the program which continues this January with internships.

Napier's unique program grew out of his longtime
interest in the education and training of doctors. As a social
scientist, he worries about undergraduates struggling to complete
the heavy load of science courses required of premeds. He fears
the heavy emphasis on hard sciences may discourage or prevent
students from taking courses in the humanities and social sciences
which Napier believes are invaluable for providing skills needed
for the medical field. Some of his best students opt out of medicine
altogether because stringent premedical requirements are too difficult
to complete within the normal four years of undergraduate education.
Napier is also concerned that, among students who do go on to
medical school, few seem interested in working in rural areas.

Keen interest in finding ways to address these issues
led Napier to a research project in which he surveyed over 200
physicians to find out how they felt about the quality of their
personal and professional lives as medical practitioners. He focused
on doctors with rural practices in Vermont. Napier found that
life for the doctors offered frustrations and hard work. Many
of them complained that Medicare/Medicaid payments were too small
to compensate for the time needed to treat patients with lifestyle-related
illnesses such as alcoholism, obesity, and smoking-related diseases.
Much of the time spent with patients, he learned, was social
work, confirming his belief that more exposure to the social sciences
benefits those heading for careers in medicine.

One of the study's findings was particularly fascinating
to Napier. Many of the same doctors reporting high levels of frustration
also said they were very satisfied with their decisions both to
become physicians and to practice in rural areas. "In virtually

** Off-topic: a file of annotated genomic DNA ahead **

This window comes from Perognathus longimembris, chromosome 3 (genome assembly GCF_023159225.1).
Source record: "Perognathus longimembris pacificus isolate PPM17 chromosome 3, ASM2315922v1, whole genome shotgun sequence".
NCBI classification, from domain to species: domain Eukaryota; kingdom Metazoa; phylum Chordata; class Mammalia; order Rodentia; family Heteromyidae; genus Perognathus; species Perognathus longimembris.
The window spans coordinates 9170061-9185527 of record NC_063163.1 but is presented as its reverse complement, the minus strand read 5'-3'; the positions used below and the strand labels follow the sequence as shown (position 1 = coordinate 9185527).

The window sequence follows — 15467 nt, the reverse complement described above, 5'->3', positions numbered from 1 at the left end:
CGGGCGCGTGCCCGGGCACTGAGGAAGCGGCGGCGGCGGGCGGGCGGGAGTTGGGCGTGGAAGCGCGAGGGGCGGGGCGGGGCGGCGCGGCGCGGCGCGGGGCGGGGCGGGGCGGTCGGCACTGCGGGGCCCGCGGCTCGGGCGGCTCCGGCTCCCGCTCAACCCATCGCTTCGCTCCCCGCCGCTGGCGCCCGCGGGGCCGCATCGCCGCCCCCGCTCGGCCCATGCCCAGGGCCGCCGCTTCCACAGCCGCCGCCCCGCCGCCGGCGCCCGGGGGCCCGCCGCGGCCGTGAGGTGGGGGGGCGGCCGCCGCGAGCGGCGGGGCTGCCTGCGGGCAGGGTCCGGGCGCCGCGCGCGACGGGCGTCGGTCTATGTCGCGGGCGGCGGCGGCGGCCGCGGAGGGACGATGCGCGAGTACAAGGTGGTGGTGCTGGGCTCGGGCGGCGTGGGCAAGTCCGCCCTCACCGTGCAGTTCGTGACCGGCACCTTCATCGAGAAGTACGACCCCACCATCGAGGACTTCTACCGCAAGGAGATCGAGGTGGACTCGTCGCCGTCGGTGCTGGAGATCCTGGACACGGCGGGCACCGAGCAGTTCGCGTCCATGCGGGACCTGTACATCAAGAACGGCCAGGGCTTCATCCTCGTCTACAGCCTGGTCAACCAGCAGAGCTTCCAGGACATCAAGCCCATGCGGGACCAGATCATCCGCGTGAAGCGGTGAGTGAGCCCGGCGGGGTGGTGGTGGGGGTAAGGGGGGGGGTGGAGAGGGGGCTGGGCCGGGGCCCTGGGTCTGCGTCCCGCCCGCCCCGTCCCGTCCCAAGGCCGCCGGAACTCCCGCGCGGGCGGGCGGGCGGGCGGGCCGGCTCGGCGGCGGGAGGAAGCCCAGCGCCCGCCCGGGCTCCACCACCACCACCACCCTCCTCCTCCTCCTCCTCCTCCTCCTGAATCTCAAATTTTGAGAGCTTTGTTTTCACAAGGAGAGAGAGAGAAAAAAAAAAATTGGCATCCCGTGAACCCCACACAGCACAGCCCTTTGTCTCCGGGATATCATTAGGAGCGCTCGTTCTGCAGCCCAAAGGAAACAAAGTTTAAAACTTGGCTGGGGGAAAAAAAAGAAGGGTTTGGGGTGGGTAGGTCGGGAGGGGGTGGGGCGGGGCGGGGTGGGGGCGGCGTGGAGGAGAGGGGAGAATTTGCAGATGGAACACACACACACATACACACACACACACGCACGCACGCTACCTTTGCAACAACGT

every case in which doctors reported they were happy with their
career decisions," said Napier, "they linked that decision
with an important experience that happened at or before the age
of 18."

Napier concluded that if a young student about to
enter college could spend time working with a physician in a rural
practice, it might accomplish two things: show them the kind of
life they might be headed for in medicine, and offer a life-defining
experience that could motivate them to follow in the footsteps
of these doctors, and choose medical careers in rural locations.

As the second program heads into the internship phase,
Napier believes it is accomplishing its goals. In addition to
exposing his students to the difficulties of the medical profession,
he says the program also empowers them. "By being there through
the often mundane situations that physicians encounter every day,"
Napier says, "these students learn that health is a state
of well-being that often requires as much social work on the part
of physicians as medical knowledge." He says students also
learn that the role of a physician is often to be an advocate
for his patients. In this regard, Napier's program helps to humanize
medicine by instilling those concepts at the undergraduate level
before students begin their intensive medical training.

David Napier's program is small, and he is under
no illusions that it will change the face of medical practice
or produce a whole generation of doctors who flock to remote areas
to set up rural medical practices. What he does hope to accomplish,
however, is to demonstrate the value of showing students early
on in the process of preparing for medical careers what lies ahead.
He hopes he has significantly enhanced the education of some
young college students who will one day be caring physicians,
who will not be shocked when they find they have entered a field
short on glamour and long on commitment.